May 9, 2014
Nation Time - The Complete Recordings
Corbett vs Dempsey CvD CD 011
By Ken Waxman
Hard to imagine when acknowledging trumpeter/saxophonist Joe McPhee’s present day mastery as a cerebral improviser, but there was a time when the Poughkeepsie-NY native was a jazz-funk proponent as well. The evidence is captured on many tracks here. Consisting of sessions from ’69 and ’70, this four-CD box set not only includes the originally issued Nation Time and Black Magic Man LPs in their entirety, but also 17 tracks previously unreleased on CD. Here is the earliest recorded McPhee, in a funky night club setting playing trumpet on bop standards like “Milestones”. Even more astounding are tracks taped at the same concerts that produced Nation Time where an eight-piece ensemble, including two electric keyboards and two percussionist, work out on James Brown’s “Cold Sweat”.
To put these sounds in context, it appears that with these highly rhythmic efforts McPhee, like his contemporaries Archie Shepp and Albert Ayler, was searching for the perfect jazz-funk fusion. Unfortunately the impulse was soon buried under cliché and formula, but at the time it was a legitimate attempt to connect experimental sounds with so-called people’s music. At the same time by playing standards, McPhee was demonstrating his commitment to the jazz tradition.
Like other boxed sets devoted to the initial works of game-changers such as Mile Davis or Charlie Parker, in truth most of the unissued tracks here are of more historical than musical interest. For example while McPhee’s melodic trumpeting on the earliest (1969) tracks can’t be compared to the assured bop runs from tenor saxophonist Otis Greene, he’s obviously coming from a different place than the saxophonist; and vibist Ernest Bostic, whose workout on “Bags Groove” is neither helped nor hindered by McPhee’s tremolo blasts. It’s obvious McPhee isn’t Davis or Maynard Ferguson. But in the final section he composed for the first run-though of “Nation Time” – titled after the fact – the anthematic theme that will be elaborated into a more than 19-minute showpiece is germinating.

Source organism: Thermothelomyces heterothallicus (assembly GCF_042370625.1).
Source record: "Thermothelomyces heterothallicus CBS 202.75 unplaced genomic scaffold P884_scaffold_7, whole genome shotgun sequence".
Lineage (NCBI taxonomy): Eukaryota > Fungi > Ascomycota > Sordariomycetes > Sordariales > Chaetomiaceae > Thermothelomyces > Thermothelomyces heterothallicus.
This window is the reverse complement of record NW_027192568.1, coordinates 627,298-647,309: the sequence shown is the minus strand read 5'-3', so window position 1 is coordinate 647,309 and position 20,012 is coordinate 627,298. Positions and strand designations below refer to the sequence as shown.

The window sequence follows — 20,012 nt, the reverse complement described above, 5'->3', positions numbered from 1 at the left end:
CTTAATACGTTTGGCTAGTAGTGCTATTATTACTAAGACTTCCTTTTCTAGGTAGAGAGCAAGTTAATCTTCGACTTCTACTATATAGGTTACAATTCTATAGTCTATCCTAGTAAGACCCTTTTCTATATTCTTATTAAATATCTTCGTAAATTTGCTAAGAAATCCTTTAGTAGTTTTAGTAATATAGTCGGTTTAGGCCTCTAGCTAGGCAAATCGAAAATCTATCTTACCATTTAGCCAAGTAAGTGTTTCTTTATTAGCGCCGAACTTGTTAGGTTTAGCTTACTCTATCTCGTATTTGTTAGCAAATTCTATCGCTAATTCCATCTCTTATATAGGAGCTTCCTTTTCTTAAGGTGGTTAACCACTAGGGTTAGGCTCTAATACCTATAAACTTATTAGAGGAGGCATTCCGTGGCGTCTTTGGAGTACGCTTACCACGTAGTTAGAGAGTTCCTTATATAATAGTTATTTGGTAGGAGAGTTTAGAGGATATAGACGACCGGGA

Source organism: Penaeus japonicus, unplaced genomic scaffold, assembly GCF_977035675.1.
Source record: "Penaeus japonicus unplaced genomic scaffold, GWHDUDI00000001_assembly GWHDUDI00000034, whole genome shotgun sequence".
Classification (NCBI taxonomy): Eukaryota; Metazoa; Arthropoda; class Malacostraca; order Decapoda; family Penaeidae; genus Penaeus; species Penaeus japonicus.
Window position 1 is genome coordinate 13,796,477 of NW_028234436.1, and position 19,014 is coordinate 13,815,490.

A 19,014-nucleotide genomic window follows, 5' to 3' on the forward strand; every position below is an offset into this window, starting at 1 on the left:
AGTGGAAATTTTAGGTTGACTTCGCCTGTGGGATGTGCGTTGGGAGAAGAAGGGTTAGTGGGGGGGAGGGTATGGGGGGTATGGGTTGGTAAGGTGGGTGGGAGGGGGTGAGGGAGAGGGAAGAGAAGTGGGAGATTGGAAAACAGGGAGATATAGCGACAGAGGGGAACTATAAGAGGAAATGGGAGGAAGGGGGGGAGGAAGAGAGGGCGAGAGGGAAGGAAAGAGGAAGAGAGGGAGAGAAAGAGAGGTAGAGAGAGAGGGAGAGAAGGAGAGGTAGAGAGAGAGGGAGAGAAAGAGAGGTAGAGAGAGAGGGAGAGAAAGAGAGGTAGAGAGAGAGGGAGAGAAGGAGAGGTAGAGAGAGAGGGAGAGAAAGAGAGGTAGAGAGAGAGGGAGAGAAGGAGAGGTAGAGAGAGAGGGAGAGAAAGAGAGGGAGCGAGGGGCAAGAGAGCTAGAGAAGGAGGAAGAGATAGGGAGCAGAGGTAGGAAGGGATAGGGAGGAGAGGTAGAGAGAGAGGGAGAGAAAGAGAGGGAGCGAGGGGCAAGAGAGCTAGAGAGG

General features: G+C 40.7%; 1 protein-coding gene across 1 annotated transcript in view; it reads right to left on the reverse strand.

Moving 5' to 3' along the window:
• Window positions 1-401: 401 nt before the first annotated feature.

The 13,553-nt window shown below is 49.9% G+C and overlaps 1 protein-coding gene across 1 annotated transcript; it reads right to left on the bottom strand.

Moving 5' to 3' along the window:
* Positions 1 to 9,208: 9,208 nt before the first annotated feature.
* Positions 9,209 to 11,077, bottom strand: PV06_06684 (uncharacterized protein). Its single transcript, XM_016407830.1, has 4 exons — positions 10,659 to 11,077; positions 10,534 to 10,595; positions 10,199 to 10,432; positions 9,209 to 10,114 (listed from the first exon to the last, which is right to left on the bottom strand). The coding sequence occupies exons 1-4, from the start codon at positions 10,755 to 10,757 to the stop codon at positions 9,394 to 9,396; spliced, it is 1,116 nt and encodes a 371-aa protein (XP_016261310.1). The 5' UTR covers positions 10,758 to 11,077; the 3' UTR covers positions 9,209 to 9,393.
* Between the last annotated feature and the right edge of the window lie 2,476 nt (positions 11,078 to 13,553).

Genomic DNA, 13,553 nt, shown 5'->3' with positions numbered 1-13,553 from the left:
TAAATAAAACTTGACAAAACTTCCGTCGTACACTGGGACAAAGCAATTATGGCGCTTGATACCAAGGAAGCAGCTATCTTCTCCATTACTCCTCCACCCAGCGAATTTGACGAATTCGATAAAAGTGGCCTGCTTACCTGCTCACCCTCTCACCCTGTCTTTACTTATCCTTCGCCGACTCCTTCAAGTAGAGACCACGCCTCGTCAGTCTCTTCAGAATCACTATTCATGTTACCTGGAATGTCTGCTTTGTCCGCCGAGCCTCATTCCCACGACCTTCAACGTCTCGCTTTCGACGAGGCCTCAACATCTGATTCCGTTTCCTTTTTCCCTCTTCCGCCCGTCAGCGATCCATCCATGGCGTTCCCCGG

Recorded the next year The Vasser Sessions find a rough and ragged band trying its hand at all sorts of jazz-oriented sounds, including the foot-stomping Brown piece, mostly an R&B showcase for extended drum solos from Bostic and Bruce Thompson, plus note-stuffed comping from Mike Kull on electric piano. With McPhee doing his best Trane-like undulations on tenor, Kull switches to badly recorded acoustic piano for McCoy Tyner’s “Contemplation”, with more attention to detail than depth. Kull’s unease may relate to almost being drowned out by the drummers and Tyrone Crabb’s electric bass. Despite jittery smears from Herbie Leaman’s B-3 and Crabb’s dreary unison humming-and-plucking on acoustic bass, the arrangement on McPhee’s “Sunshower” presages a two saxophone improvising strategy he would later perfect. With one sax honking and the other shrilling, a common ground is created and Greene appears to be pushing past his comfort zone to brush against experimental music.